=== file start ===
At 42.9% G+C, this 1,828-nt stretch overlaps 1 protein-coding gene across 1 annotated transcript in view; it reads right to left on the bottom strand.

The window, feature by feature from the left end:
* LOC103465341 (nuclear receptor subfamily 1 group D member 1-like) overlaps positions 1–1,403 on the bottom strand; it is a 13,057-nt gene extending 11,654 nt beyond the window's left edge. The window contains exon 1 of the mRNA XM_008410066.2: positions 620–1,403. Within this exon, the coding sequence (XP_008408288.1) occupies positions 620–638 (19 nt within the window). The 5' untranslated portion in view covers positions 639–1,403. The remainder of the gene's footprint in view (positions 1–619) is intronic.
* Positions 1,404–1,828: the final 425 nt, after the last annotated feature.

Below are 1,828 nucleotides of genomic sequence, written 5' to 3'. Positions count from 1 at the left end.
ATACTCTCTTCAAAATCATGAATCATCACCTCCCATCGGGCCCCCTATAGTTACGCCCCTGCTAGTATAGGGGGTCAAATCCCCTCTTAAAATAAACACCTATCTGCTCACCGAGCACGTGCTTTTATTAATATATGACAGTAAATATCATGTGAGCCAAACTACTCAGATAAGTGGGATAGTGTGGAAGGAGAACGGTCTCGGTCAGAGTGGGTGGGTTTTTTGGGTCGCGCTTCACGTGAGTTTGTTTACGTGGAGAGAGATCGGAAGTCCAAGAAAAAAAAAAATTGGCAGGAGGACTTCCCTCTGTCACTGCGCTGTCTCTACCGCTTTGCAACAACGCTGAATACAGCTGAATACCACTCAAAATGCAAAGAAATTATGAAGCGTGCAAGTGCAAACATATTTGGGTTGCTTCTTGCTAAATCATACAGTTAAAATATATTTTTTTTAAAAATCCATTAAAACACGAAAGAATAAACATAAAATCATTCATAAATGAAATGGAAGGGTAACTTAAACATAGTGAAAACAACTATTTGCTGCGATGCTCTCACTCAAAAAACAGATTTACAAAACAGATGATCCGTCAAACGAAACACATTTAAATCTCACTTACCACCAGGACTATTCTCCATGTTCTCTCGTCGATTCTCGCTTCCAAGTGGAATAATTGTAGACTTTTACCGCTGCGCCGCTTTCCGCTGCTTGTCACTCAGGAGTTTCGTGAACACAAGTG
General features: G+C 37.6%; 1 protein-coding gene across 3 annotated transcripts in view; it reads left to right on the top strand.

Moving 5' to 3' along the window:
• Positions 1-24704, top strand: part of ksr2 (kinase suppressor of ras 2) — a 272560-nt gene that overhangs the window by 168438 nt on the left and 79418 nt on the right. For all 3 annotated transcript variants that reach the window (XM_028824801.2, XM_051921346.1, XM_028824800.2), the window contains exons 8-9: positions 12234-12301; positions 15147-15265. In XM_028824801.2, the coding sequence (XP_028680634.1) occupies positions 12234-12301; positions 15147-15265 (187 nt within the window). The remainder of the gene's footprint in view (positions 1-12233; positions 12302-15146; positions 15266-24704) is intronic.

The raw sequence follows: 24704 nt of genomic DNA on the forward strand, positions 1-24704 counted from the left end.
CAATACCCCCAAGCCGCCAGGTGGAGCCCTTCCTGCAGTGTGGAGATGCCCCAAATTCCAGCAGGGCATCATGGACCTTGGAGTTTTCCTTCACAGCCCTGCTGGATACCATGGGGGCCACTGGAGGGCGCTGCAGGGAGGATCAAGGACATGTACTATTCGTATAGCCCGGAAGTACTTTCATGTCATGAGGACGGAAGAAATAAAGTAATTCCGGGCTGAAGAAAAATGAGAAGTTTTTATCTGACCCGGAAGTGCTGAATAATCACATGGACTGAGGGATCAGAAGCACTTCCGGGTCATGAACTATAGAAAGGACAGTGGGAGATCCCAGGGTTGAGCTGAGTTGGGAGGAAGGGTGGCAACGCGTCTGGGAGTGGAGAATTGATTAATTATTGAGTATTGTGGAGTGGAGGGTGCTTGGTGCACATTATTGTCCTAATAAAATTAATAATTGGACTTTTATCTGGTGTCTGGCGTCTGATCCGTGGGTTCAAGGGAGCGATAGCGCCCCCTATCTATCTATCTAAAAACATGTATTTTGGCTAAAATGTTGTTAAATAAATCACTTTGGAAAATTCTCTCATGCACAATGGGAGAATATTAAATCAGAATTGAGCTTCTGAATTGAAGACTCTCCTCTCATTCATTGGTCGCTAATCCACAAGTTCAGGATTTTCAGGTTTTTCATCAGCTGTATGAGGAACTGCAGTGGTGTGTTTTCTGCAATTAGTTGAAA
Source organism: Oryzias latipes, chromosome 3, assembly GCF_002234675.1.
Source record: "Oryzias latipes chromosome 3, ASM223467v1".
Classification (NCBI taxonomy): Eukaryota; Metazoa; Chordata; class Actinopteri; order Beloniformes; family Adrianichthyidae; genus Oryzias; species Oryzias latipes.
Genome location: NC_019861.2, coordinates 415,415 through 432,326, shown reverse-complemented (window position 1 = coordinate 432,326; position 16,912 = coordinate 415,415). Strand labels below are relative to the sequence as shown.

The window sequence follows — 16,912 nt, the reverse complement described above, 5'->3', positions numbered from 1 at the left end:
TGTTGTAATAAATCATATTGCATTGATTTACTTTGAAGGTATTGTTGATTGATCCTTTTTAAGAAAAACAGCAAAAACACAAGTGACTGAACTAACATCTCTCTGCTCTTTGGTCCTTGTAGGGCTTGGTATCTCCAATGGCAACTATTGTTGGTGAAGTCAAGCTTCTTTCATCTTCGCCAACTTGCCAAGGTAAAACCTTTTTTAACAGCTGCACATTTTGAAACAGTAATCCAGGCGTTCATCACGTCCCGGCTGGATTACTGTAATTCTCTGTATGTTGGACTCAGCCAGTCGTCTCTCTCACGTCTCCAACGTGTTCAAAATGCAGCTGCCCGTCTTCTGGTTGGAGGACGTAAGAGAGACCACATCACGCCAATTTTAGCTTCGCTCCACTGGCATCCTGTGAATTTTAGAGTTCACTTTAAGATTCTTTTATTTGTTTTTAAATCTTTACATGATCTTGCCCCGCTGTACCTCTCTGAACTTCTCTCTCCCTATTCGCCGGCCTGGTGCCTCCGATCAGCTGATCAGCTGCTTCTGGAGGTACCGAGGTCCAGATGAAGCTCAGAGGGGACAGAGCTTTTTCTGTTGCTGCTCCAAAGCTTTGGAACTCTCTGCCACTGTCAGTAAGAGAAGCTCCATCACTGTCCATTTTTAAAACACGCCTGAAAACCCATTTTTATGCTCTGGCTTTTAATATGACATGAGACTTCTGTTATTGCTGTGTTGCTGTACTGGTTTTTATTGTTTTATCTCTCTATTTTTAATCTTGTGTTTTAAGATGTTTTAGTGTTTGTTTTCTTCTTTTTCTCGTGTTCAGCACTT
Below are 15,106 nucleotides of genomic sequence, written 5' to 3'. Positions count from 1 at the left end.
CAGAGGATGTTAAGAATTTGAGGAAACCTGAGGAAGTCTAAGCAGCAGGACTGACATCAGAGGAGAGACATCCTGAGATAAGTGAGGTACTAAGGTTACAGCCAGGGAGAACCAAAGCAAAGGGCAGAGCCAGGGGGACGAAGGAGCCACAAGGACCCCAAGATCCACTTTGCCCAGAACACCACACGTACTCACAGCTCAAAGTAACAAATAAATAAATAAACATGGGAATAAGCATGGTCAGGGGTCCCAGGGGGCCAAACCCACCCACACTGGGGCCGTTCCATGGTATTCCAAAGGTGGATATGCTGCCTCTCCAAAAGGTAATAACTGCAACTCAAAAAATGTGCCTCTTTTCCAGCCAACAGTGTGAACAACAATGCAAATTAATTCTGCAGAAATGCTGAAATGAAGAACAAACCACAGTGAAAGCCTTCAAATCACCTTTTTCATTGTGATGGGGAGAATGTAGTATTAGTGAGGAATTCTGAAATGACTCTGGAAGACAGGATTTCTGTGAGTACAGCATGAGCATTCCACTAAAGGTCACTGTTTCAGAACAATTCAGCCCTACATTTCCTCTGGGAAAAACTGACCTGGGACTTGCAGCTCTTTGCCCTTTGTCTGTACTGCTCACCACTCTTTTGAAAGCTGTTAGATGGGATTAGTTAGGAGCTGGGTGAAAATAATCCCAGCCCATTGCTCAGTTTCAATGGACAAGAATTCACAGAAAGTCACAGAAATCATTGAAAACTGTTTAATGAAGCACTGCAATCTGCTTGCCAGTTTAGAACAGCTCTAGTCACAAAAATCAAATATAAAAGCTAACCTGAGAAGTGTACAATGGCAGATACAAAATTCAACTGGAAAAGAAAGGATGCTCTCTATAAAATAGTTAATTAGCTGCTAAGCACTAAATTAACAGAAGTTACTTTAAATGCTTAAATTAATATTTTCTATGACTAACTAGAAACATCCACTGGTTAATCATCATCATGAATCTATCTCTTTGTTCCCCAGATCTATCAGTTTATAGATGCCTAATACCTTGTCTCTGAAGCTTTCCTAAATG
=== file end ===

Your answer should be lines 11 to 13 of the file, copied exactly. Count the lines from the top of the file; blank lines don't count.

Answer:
CAATACCCCCAAGCCGCCAGGTGGAGCCCTTCCTGCAGTGTGGAGATGCCCCAAATTCCAGCAGGGCATCATGGACCTTGGAGTTTTCCTTCACAGCCCTGCTGGATACCATGGGGGCCACTGGAGGGCGCTGCAGGGAGGATCAAGGACATGTACTATTCGTATAGCCCGGAAGTACTTTCATGTCATGAGGACGGAAGAAATAAAGTAATTCCGGGCTGAAGAAAAATGAGAAGTTTTTATCTGACCCGGAAGTGCTGAATAATCACATGGACTGAGGGATCAGAAGCACTTCCGGGTCATGAACTATAGAAAGGACAGTGGGAGATCCCAGGGTTGAGCTGAGTTGGGAGGAAGGGTGGCAACGCGTCTGGGAGTGGAGAATTGATTAATTATTGAGTATTGTGGAGTGGAGGGTGCTTGGTGCACATTATTGTCCTAATAAAATTAATAATTGGACTTTTATCTGGTGTCTGGCGTCTGATCCGTGGGTTCAAGGGAGCGATAGCGCCCCCTATCTATCTATCTAAAAACATGTATTTTGGCTAAAATGTTGTTAAATAAATCACTTTGGAAAATTCTCTCATGCACAATGGGAGAATATTAAATCAGAATTGAGCTTCTGAATTGAAGACTCTCCTCTCATTCATTGGTCGCTAATCCACAAGTTCAGGATTTTCAGGTTTTTCATCAGCTGTATGAGGAACTGCAGTGGTGTGTTTTCTGCAATTAGTTGAAA
Source organism: Oryzias latipes, chromosome 3, assembly GCF_002234675.1.
Source record: "Oryzias latipes chromosome 3, ASM223467v1".